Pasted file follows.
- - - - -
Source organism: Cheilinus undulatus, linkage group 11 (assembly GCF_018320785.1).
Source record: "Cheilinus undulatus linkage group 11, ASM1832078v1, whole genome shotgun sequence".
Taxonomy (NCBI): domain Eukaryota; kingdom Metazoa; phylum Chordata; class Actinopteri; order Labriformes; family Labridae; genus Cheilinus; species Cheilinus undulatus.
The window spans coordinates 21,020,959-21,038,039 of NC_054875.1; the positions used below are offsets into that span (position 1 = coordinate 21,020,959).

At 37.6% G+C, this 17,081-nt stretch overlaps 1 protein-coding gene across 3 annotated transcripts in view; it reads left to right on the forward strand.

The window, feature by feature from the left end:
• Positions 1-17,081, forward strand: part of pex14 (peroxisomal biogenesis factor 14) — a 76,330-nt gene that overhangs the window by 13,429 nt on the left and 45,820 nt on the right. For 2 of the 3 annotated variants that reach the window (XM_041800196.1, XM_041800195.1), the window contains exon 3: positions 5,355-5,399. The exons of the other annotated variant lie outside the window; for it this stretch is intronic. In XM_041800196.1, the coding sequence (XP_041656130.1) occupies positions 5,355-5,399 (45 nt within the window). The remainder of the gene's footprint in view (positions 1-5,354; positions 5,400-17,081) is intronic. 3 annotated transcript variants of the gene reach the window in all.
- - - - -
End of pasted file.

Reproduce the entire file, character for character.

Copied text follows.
Source organism: Cheilinus undulatus, linkage group 11 (assembly GCF_018320785.1).
Source record: "Cheilinus undulatus linkage group 11, ASM1832078v1, whole genome shotgun sequence".
Taxonomy (NCBI): domain Eukaryota; kingdom Metazoa; phylum Chordata; class Actinopteri; order Labriformes; family Labridae; genus Cheilinus; species Cheilinus undulatus.
The window spans coordinates 21,020,959-21,038,039 of NC_054875.1; the positions used below are offsets into that span (position 1 = coordinate 21,020,959).

At 37.6% G+C, this 17,081-nt stretch overlaps 1 protein-coding gene across 3 annotated transcripts in view; it reads left to right on the forward strand.

The window, feature by feature from the left end:
• Positions 1-17,081, forward strand: part of pex14 (peroxisomal biogenesis factor 14) — a 76,330-nt gene that overhangs the window by 13,429 nt on the left and 45,820 nt on the right. For 2 of the 3 annotated variants that reach the window (XM_041800196.1, XM_041800195.1), the window contains exon 3: positions 5,355-5,399. The exons of the other annotated variant lie outside the window; for it this stretch is intronic. In XM_041800196.1, the coding sequence (XP_041656130.1) occupies positions 5,355-5,399 (45 nt within the window). The remainder of the gene's footprint in view (positions 1-5,354; positions 5,400-17,081) is intronic. 3 annotated transcript variants of the gene reach the window in all.